Assessing the accuracy of microwave radiometers and radio acoustic sounding systems for wind energy applications
- 1Cooperative Institute for Research in Environmental Sciences (CIRES), Boulder, CO, USA
- 2National Oceanic and Atmospheric Administration, Earth Systems Research Laboratory, Physical Science Division, Boulder, CO, USA
- 3Department of Atmospheric and Oceanic Sciences, University of Colorado, Boulder, CO, USA
- 4Atmospheric Physics Department, University of Maryland, Baltimore County, Baltimore, MA, USA
- 5National Center for Atmospheric Research, Boulder, CO, USA
- 6National Renewable Energy Laboratory, Golden, CO, USA
Abstract. To assess current remote-sensing capabilities for wind energy applications, a remote-sensing system evaluation study, called XPIA (eXperimental Planetary boundary layer Instrument Assessment), was held in the spring of 2015 at NOAA's Boulder Atmospheric Observatory (BAO) facility. Several remote-sensing platforms were evaluated to determine their suitability for the verification and validation processes used to test the accuracy of numerical weather prediction models.
The evaluation of these platforms was performed with respect to well-defined reference systems: the BAO's 300 m tower equipped at six levels (50, 100, 150, 200, 250, and 300 m) with 12 sonic anemometers and six temperature (T) and relative humidity (RH) sensors; and approximately 60 radiosonde launches.
In this study we first employ these reference measurements to validate temperature profiles retrieved by two co-located microwave radiometers (MWRs) as well as virtual temperature (Tv) measured by co-located wind profiling radars equipped with radio acoustic sounding systems (RASSs). Results indicate a mean absolute error (MAE) in the temperature retrieved by the microwave radiometers below 1.5 K in the lowest 5 km of the atmosphere and a mean absolute error in the virtual temperature measured by the radio acoustic sounding systems below 0.8 K in the layer of the atmosphere covered by these measurements (up to approximately 1.6–2 km). We also investigated the benefit of the vertical velocity correction applied to the speed of sound before computing the virtual temperature by the radio acoustic sounding systems. We find that using this correction frequently increases the RASS error, and that it should not be routinely applied to all data.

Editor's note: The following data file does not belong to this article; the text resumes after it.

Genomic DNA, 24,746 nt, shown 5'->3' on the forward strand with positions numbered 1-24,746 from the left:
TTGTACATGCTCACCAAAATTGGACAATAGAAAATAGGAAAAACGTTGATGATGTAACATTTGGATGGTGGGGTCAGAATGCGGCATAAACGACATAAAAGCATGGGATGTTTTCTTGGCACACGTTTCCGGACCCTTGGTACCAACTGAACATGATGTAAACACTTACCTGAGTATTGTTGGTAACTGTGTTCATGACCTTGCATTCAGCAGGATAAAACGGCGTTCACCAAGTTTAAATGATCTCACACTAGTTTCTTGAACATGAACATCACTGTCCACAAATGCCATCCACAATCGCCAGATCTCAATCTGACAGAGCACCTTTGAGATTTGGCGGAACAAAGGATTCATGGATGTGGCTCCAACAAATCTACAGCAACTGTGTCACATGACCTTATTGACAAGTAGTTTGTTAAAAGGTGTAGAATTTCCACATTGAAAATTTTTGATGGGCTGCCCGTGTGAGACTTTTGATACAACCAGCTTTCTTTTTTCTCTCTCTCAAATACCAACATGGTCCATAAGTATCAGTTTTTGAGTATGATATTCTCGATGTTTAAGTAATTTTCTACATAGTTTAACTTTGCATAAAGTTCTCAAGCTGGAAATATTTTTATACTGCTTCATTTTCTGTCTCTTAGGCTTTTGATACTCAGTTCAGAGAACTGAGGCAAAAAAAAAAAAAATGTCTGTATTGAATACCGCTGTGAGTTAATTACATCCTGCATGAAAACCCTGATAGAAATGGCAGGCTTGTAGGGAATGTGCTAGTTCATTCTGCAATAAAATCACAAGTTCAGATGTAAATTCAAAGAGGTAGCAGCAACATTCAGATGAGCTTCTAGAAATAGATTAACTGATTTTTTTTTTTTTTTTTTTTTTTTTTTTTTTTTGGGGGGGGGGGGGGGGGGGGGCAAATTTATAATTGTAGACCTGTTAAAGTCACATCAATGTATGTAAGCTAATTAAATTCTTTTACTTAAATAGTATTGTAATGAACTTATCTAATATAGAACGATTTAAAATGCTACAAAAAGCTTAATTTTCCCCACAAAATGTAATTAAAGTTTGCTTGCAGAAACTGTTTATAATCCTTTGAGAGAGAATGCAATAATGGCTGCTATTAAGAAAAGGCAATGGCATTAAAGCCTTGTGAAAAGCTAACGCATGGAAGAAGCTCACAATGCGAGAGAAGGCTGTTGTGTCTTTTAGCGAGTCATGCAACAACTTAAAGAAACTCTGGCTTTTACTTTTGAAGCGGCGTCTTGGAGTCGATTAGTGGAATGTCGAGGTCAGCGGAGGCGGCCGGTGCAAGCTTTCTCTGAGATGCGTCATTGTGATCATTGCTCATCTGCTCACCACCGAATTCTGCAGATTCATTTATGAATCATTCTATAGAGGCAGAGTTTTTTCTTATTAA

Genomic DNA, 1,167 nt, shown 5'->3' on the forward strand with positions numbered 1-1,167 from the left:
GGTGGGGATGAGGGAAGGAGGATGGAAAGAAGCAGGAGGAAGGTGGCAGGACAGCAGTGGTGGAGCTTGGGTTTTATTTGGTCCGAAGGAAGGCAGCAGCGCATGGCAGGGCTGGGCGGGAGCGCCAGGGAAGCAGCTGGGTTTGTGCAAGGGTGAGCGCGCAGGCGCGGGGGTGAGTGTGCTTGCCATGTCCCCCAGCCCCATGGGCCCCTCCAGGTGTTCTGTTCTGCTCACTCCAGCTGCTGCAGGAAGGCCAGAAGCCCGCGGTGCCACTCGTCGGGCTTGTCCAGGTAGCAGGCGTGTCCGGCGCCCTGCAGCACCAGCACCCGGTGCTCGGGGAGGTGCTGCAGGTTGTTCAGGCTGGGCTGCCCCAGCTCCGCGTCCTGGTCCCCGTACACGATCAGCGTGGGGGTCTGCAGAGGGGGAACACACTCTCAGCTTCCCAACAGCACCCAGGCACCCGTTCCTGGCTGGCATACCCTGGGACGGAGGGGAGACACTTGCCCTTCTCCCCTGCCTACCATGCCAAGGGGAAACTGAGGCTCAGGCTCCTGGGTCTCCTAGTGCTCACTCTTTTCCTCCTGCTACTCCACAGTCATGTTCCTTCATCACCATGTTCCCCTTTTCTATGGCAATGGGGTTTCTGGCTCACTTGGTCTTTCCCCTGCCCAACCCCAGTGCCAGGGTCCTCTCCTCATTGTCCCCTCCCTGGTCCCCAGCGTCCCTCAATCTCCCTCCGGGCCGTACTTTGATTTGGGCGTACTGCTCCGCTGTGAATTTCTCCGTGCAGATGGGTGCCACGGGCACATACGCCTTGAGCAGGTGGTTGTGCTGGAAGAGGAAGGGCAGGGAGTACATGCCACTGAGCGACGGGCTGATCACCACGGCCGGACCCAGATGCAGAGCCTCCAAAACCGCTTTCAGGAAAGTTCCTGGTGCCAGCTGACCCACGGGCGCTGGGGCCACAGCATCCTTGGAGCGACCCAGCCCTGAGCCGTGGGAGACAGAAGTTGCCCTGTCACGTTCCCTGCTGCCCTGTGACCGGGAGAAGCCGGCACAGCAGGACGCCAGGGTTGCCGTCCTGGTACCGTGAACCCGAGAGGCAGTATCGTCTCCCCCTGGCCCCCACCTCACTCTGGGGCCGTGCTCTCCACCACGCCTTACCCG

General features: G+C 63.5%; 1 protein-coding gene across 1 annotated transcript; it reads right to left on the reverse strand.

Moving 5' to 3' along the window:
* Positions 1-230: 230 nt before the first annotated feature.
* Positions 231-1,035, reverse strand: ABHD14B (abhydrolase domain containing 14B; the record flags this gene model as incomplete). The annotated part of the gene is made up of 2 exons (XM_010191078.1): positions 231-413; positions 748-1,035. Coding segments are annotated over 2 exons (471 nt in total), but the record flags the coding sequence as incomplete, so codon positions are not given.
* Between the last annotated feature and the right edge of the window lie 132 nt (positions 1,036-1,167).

Water vapor density (WVD) profiles measured by the MWRs were also compared with similar measurements from the soundings, showing the capability of MWRs to follow the vertical profile measured by the sounding and finding a mean absolute error below 0.5 g m−3 in the lowest 5 km of the atmosphere. However, the relative humidity profiles measured by the microwave radiometer lack the high-resolution details available from radiosonde profiles. An encouraging and significant finding of this study was that the coefficient of determination between the lapse rate measured by the microwave radiometer and the tower measurements over the tower levels between 50 and 300 m ranged from 0.76 to 0.91, proving that these remote-sensing instruments can provide accurate information on atmospheric stability conditions in the lower boundary layer.